# Are Corporate Bond Defaults Contagious across Sectors?

^{†}

## Abstract

**:**

## 1. Introduction

## 2. Past Research: Defining and Testing for Contagion and the Problem of Time-Varying Bias

_{t}] = 0, E [ε

_{t}

^{2}] < ∞, E [x

_{t}, ε

_{t}] = 0 and also (for simplicity) that |β| < 1. Now suppose that the variance of x

_{t}changes over the sample period so that it is lower in one part of the sample (l) and higher in the second part of the sample (h). Since by assumption the error and explanatory (x

_{t}) variables are orthogonal, the consistent and efficient ordinary least squares (OLS) estimator will return the same parameter estimates across samples: β

^{h}= β

^{l}. By assumption, we also know that σ

^{h}

_{xx}> σ

^{l}

_{xx}which, when combined with the standard definition of β, implies that σ

^{h}

_{xy}> σ

^{l}

_{xy}: the covariance between x and y will be higher in the second period. Since the residual variance is constant by construction and |β| < 1, we know that:

## 3. Sectoral Bond Defaults: Inspecting the Data

## 4. Testing for Contagion across Sectors

## 5. Conclusions

## Funding

## Conflicts of Interest

## Appendix A. Numerical Listing of Corporate Sectors

S01 | Aerospace and Defense |

S02 | Automotive |

S03 | Beverage, Food and Tobacco |

S04 | Capital Equipment |

S05 | Chemicals, Plastics and Rubber |

S06 | Construction and Building |

S07 | Consumer goods: Durable |

S08 | Consumer goods: Non-durable |

S09 | Containers, Packaging and Glass |

S10 | Energy: Electricity |

S11 | Energy: Oil and Gas |

S12 | Environmental Industries |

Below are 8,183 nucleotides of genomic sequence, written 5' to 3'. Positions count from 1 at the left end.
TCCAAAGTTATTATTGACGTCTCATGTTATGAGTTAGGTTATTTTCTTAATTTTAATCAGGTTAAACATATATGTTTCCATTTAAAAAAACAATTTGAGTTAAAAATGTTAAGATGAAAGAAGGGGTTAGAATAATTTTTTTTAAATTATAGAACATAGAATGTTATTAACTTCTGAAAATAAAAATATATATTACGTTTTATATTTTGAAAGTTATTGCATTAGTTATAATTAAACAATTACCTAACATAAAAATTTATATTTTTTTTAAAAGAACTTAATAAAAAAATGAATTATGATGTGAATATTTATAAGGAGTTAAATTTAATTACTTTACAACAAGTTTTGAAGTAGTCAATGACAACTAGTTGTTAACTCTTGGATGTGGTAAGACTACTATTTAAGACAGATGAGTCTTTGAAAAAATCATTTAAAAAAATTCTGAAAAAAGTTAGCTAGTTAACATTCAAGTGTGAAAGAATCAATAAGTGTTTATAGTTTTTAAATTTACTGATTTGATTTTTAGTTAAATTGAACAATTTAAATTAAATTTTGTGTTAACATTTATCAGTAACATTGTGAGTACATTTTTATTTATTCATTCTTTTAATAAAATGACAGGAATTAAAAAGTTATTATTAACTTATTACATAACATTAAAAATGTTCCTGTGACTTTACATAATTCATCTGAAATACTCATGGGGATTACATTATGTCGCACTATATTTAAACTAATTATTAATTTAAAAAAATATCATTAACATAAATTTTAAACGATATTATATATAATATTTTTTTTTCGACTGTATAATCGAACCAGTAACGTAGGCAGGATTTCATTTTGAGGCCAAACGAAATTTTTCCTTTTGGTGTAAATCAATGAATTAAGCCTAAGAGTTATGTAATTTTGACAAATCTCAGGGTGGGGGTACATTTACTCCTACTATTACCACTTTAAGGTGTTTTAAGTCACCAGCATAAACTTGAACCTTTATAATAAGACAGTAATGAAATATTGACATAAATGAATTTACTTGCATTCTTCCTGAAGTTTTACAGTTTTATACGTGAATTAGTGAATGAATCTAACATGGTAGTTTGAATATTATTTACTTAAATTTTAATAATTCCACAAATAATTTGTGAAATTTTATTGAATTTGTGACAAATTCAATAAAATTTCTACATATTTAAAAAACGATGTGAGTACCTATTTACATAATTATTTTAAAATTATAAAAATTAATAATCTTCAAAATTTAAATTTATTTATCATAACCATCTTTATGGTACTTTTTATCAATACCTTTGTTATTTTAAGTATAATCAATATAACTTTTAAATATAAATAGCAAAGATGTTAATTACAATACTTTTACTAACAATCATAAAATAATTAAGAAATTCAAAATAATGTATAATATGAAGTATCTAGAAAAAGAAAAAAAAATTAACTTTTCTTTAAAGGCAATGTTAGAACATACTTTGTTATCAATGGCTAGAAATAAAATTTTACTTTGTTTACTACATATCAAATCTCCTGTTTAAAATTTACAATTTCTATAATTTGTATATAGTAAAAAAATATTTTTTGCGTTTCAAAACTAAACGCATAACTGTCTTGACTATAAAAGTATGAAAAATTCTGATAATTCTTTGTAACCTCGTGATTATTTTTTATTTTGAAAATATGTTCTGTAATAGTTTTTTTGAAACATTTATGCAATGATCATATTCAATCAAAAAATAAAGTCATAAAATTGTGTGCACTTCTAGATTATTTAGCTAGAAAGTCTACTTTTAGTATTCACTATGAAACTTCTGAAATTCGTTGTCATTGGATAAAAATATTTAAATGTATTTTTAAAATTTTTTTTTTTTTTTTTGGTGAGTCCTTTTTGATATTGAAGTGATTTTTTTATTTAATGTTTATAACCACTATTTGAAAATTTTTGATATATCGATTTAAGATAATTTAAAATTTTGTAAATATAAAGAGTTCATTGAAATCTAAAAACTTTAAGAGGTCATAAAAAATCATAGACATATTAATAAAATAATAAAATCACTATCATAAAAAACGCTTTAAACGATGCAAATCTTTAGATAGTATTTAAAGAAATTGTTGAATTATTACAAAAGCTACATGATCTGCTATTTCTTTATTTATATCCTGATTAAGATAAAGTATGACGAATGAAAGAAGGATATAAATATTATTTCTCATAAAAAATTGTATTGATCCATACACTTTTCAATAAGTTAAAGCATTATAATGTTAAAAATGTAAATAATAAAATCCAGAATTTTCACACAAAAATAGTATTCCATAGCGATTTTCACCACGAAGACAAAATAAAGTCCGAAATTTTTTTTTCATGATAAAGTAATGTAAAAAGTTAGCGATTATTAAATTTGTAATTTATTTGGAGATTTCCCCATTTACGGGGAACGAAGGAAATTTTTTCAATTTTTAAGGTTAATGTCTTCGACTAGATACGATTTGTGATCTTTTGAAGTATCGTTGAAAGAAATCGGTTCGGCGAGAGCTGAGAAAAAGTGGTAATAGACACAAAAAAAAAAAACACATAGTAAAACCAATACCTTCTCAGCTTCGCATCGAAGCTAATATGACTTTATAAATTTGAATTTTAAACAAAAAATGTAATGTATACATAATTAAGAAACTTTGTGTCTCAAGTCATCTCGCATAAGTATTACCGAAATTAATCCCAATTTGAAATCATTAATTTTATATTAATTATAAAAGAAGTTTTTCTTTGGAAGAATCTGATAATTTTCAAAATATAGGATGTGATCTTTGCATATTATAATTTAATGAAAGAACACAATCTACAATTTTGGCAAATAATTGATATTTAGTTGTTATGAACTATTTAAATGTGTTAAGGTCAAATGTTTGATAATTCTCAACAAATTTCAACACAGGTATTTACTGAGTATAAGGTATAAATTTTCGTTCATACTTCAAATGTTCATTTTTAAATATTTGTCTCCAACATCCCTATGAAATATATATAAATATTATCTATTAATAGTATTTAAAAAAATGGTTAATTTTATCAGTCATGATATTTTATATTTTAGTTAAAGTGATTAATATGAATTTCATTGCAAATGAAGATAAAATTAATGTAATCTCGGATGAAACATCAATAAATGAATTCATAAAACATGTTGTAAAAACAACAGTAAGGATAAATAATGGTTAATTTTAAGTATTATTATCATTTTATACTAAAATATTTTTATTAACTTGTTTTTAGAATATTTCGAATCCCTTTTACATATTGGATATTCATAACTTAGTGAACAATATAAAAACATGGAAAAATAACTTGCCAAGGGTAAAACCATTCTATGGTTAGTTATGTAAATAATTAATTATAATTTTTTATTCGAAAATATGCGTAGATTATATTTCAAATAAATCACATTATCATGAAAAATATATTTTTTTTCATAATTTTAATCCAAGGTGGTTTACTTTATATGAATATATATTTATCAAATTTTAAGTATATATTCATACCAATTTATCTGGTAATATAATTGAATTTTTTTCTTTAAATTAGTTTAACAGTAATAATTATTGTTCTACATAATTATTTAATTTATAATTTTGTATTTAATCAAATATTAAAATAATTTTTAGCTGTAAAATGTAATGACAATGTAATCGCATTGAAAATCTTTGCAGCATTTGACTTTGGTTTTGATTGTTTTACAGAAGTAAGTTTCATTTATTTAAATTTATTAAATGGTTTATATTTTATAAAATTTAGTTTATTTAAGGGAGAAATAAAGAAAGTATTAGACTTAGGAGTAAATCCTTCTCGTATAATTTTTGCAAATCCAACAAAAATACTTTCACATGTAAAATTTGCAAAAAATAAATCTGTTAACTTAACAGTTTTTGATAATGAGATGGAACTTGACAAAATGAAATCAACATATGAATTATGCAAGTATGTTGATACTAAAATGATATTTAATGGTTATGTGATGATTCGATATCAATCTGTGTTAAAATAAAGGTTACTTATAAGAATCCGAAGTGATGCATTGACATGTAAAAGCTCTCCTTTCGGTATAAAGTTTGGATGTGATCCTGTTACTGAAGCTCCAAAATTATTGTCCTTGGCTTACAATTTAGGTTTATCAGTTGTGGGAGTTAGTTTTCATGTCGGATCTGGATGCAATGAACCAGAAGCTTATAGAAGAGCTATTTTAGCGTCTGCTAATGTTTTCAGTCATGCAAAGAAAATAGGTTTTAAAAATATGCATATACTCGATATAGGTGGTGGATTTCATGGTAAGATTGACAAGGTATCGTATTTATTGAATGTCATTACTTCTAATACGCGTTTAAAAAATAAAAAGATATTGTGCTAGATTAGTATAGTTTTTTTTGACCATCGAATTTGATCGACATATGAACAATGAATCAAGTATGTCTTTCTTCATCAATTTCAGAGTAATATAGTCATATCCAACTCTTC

S13 | FIRE: Finance |

S14 | FIRE: Insurance |

S15 | FIRE: Real Estate |

S16 | Forest Products and Paper |

S17 | Healthcare and Pharmaceuticals |

S18 | High Tech Industries |

S19 | Hotel, Gaming and Leisure |

S20 | Media: Advertising, Printing and Publishing |

S21 | Media: Broadcasting and Subscription |

S22 | Media: Diversified and Production |

S23 | Metals and Mining |

S24 | Retail |

S25 | Services: Business |

S26 | Services: Consumer |

S27 | Telecommunications |

S28 | Transportation: Cargo |

S29 | Transportation: Consumer |

S30 | Utilities: Electric |

S31 | Utilities: Oil and Gas |

S32 | Utilities: Water |

S33 | Wholesale |

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**Figure 2.**Corporate default rates across different sectors. Note that the exhibit presents sectoral default rates for 33 non-financial corporate sectors; each sector is shown in a different colour. The vertical axis was deliberately limited to 50% to illustrate volatility within and across sectors relative to lower default rates in some time periods. Source: Moody’s.

**Figure 3.**Cross-sector correlation coefficients for sectoral corporate defaults. Source: Author’s calculations. Note: Sectors are defined numerically for ease of presentation; see Appendix A for further details.

**Figure 4.**Sectoral default rates around the late 2000s’ deterioration in credit conditions. Source: Author’s calculations and Moody’s. Note that the exhibit presents sectoral default rates for 33 non-financial corporate sectors. The vertical axis was deliberately limited to 50% to illustrate volatility within and across sectors relative to lower default rates in some time periods. The “media and publications” sector is highlighted in red, as it was the first sector that saw its default rate jump sharply during the course of 2007.

**Figure 5.**Sectoral default rates around the early 2000s downturn in credit conditions. Source: Author’s calculations and Moody’s. Note that the exhibit presents sectoral default rates for 33 non-financial corporate sectors. The vertical axis was deliberately limited to 50% to illustrate volatility within and across sectors relative to lower default rates in some time periods. The “environmental services” sector is highlighted in red, as it is the first sector that saw its default rate jump sharply and persist higher during the course of 1999/2000.